SCYR Sportsmanship Policy

Posted by SCRRS Website Committee on December 20th, 2011

The Southern California Youth Rugby (SCYR) Sportsmanship Policy comes into effect at halftime, or any other time thereafter, when the difference in points becomes 40 or more, by notice to the referee and other coach by either the winning or the losing coach.

  • If it is within 10 minutes of fulltime the losing coach can refuse it (U16 & U19, HS & JV) or 5 minutes from fulltime (all other ages).
  • If Sportsmanship rule is invoked, coaches of the winning team should remove star players and field second string players. Coaches may also consider possible player swaps.
  • If there are less players on field for the losing team, players shall be brought on to replace sent off players or players removed from winning team (or given by winning team) if none is available on losing team bench. All benches shall be emptied, and substitutes can come from players not originally named on a limited number roster.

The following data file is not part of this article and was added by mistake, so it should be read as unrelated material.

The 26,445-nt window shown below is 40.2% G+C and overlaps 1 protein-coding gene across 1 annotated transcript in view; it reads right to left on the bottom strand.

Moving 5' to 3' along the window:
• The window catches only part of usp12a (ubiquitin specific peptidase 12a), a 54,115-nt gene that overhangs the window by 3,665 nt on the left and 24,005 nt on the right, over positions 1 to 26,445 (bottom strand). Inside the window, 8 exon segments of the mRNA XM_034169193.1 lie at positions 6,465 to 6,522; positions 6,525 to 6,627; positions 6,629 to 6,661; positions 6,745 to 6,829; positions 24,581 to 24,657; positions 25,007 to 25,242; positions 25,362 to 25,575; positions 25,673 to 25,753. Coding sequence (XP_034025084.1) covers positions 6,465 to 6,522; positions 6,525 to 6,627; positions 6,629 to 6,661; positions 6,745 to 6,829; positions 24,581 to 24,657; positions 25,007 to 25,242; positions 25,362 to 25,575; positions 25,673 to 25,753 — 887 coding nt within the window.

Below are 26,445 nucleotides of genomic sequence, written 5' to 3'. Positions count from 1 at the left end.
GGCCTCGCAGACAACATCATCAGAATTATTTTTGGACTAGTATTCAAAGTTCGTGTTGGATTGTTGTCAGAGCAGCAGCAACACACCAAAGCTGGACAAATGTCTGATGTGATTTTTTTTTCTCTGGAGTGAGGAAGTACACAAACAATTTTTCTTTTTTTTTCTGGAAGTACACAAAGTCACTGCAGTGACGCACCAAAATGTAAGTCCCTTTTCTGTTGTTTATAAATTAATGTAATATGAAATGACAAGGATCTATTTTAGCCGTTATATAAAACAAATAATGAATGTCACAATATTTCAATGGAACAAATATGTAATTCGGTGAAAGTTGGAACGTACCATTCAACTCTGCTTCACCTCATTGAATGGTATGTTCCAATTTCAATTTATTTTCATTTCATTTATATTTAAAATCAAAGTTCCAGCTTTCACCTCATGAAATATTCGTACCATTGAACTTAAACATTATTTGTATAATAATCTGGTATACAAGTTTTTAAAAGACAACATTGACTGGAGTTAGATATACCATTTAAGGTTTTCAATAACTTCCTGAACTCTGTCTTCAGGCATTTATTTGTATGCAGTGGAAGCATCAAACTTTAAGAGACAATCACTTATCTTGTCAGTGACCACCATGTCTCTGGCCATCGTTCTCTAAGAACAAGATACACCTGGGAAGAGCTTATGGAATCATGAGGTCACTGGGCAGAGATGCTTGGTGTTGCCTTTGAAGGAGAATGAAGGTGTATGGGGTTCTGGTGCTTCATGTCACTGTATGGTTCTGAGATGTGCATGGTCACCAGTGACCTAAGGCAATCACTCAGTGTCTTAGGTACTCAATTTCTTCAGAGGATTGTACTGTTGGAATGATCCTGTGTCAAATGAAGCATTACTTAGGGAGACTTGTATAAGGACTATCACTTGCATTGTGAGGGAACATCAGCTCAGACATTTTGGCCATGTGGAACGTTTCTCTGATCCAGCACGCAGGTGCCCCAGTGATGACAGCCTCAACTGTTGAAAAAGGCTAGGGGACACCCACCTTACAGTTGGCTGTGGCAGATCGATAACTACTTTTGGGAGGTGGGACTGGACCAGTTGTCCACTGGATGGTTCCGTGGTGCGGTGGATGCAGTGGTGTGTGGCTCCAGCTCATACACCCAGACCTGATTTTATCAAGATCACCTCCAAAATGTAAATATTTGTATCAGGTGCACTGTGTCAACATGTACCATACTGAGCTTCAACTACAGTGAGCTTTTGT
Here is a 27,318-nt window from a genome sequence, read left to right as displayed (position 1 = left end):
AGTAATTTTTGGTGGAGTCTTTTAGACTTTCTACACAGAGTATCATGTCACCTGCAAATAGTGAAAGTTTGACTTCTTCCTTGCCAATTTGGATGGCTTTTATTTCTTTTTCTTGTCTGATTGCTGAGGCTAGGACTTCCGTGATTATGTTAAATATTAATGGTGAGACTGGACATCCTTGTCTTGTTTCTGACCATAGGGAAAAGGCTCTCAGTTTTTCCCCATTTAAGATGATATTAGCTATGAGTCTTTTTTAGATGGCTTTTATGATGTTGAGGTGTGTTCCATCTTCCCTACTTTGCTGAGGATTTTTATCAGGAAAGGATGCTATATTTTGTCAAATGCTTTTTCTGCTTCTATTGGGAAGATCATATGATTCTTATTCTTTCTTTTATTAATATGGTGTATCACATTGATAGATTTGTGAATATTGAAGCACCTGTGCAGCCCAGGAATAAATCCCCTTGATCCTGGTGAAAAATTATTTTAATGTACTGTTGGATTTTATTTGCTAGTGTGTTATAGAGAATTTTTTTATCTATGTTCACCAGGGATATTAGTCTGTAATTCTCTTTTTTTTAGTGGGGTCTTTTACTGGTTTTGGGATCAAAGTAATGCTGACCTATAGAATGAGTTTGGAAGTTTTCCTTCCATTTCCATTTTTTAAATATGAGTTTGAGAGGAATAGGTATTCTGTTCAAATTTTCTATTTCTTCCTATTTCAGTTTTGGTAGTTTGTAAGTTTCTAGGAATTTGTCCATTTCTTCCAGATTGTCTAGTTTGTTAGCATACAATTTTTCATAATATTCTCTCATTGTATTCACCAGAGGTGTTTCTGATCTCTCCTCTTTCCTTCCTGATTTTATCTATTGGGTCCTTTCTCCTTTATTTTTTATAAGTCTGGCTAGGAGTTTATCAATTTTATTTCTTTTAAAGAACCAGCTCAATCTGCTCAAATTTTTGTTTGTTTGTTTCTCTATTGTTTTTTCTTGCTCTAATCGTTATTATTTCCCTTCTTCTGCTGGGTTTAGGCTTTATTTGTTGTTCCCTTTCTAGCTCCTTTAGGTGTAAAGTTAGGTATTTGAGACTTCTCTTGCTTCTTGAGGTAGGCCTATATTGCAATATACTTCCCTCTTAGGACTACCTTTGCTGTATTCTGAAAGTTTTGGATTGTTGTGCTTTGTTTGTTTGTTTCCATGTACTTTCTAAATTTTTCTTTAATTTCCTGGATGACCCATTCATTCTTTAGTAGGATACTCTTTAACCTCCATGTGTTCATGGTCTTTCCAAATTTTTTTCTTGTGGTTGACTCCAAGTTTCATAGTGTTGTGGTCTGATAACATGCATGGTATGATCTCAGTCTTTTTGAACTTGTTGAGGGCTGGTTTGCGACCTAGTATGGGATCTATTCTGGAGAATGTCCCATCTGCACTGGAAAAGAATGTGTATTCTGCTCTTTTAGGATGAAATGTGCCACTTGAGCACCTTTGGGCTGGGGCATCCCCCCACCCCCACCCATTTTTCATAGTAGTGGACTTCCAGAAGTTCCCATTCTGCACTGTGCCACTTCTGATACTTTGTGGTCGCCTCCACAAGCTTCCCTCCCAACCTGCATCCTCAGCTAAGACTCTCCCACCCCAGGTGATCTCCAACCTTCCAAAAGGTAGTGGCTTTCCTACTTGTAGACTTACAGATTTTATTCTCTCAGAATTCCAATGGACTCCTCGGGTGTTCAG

• Once invoked the winning team is recorded as 5 point winner. Losing team can only record 1 point bonus for 4 tries. The score at this point becomes the recorded score.
  • Scrums and lineouts become uncontested if there is significant disparity between the teams. [This is to try to even out possession]
  • After any score, free kick is taken at halfway by losing team (instead of kick to 10 meter line by scored upon team). 22 dropouts become free kicks on 22. [These are to try to even out possession]

The criteria for tie breakers using points differential shall be capped at 40, so there is no reason to score more than 40 points over an opponent.

Visit the SCYR Website

Referee Advice

Parents say “never spank your kids when you are angry” – same goes for referees. If you’re angry at a player – he’s gotten under your skin – you need to pretend you’re not angry and make a point of dealing with his captain. Sometimes you can pretend you are angry just to make a point. But don’t talk to player in anger, that’s when you have to remind yourself that you are the professional – you’re not just another guy out there running around – you’re doing what you’ve been taught. — Bruce Carter (NCRRS)

Add your favorite referee advice to our list - email us